Stress is what you feel when you have to handle more than you are used to. When you are stressed, your body responds as though you are in danger. It makes hormones that speed up your heart, make you breathe faster, and give you a burst of energy. This is called the fight-or-flight stress response.
Some stress is normal and even useful. Stress can help if you need to work hard or react quickly. For example, it can help you win a race or finish an important job on time.
Trying to cut down on the stress in your life? These tips can help. See how many you can check off in the next 30 days on your way to a better life.
Set priorities. Focus on what’s important. Let the other stuff go.
Identify tasks that you can share or delegate, then ask for help.
Get organized. Disorder can make things confusing and hard to remember.
Set short-term goals you can reach. Reward yourself for meeting them!
Say no -- gracefully -- to taking on more obligations.
But if stress happens too often or lasts too long, it can have bad effects. It can be linked to headaches, an upset stomach, back pain, and trouble sleeping. It can weaken your immune system, making it harder to fight off disease. If you already have a health problem, stress may make it worse. It can make you moody, tense, or depressed. Your relationships may suffer, and you may not do well at work or school.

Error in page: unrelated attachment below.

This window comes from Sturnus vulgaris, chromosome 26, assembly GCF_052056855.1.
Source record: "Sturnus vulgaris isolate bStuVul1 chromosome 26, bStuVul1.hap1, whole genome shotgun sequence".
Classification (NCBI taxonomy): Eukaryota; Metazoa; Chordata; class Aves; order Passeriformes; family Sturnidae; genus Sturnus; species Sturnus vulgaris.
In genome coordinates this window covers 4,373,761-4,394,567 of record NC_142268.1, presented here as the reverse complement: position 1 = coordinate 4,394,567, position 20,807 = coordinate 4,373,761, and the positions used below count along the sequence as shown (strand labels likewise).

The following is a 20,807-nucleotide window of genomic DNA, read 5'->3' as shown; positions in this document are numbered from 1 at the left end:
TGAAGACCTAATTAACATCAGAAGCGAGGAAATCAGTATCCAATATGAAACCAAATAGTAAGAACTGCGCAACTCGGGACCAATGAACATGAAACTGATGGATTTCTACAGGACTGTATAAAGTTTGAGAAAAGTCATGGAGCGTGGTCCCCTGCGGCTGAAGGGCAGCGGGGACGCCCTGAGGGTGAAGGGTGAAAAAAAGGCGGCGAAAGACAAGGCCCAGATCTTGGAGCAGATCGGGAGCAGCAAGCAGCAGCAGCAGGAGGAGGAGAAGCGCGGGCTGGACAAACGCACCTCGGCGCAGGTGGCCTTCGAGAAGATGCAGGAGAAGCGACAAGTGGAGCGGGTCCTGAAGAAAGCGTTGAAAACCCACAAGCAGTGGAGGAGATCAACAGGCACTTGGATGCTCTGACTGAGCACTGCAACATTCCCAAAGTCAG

What can you do about stress?
The good news is that you can learn ways to manage stress. To get stress under control:
Find out what is causing stress in your life.
Look for ways to reduce the amount of stress in your life.
Learn healthy ways to relieve stress and reduce its harmful effects.
How do you measure your stress level?
Sometimes it is clear where stress is coming from. You can count on stress during a major life change such as the death of a loved one, getting married, or having a baby. But other times it may not be so clear why you feel stressed.
It's important to figure out what causes stress for you. Everyone feels and responds to stress differently. Tracking your stress may help. Get a notebook, and write down when something makes you feel stressed. Then write how you reacted and what you did to deal with the stress. Tracking your stress can help you find out what is causing your stress and how much stress you feel. Then you can take steps to reduce the stress or handle it better.
To find out how stressed you are right now, use this Interactive Tool: What Is Your Stress Level?